35 city pension checks lost in mail
U.S. Postal Service says it doesn't suspect fraud
JACKSONVILLE, Fla. – About 35 pension checks mailed to retired Jacksonville city employees are missing, but the U.S. Postal Service said it does not suspect mail fraud as initially believed.
Stephen Seewoester, a spokesman for the U.S. Postal Service in Dallas, said there was an active fraud investigation into a completely unrelated matter Monday morning. He said a post office employee relayed that information to a Jacksonville City Hall employee, who mistakenly made the connection to the 35 missing pension checks.
The fraud investigation Seewoester was referring to has been resolved, but he would not release details about it.
Seewoester said the post office does not suspect fraud right now in the missing pension checks, but said it's just a case of missing mail and money.
"The city became aware of missing pension and guardianship checks that had been mailed," city spokesman David DeCamp said in a statement. "The city immediately acted to begin placing stop-payment orders on affected checks. In addition, the city will reissue checks to affected parties as soon as possible to protect their interests."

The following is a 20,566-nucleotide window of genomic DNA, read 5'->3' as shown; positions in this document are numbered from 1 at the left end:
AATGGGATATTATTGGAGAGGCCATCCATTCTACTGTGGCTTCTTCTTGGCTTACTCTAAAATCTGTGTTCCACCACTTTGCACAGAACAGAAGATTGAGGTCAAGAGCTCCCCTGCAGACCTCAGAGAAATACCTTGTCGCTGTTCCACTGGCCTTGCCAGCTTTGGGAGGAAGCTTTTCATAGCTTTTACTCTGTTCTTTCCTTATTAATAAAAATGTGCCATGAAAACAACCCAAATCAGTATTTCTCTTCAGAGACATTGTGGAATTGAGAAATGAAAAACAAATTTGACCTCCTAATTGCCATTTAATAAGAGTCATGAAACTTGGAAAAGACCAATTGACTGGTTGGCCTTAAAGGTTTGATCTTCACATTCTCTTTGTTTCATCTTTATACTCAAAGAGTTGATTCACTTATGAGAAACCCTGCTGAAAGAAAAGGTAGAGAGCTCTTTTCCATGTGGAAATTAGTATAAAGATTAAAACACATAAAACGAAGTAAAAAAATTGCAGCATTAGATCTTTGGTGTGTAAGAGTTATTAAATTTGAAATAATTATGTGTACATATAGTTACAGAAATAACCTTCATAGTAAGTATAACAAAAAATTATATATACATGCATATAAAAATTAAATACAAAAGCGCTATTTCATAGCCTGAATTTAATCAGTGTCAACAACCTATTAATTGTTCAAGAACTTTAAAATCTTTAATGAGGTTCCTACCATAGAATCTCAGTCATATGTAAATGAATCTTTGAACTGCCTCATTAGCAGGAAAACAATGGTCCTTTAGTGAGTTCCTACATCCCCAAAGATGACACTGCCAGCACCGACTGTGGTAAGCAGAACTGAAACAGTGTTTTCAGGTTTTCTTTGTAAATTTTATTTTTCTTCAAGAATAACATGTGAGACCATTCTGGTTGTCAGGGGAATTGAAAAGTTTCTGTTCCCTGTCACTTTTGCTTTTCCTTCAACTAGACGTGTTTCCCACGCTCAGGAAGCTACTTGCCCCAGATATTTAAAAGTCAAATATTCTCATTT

Out of about 4,800 of retired Jacksonville city employees receiving pensions, about 250 receive pension checks in the mail. All the others use direct deposit.
Of those 250 expecting pension payments in their mailbox, about 35 have not received their checks.
"The city is not aware of any cases where the checks have been cashed," DeCamp said. "We will remain focused on taking all action necessary to protect the city from any losses and ensure the highest levels of customer service."
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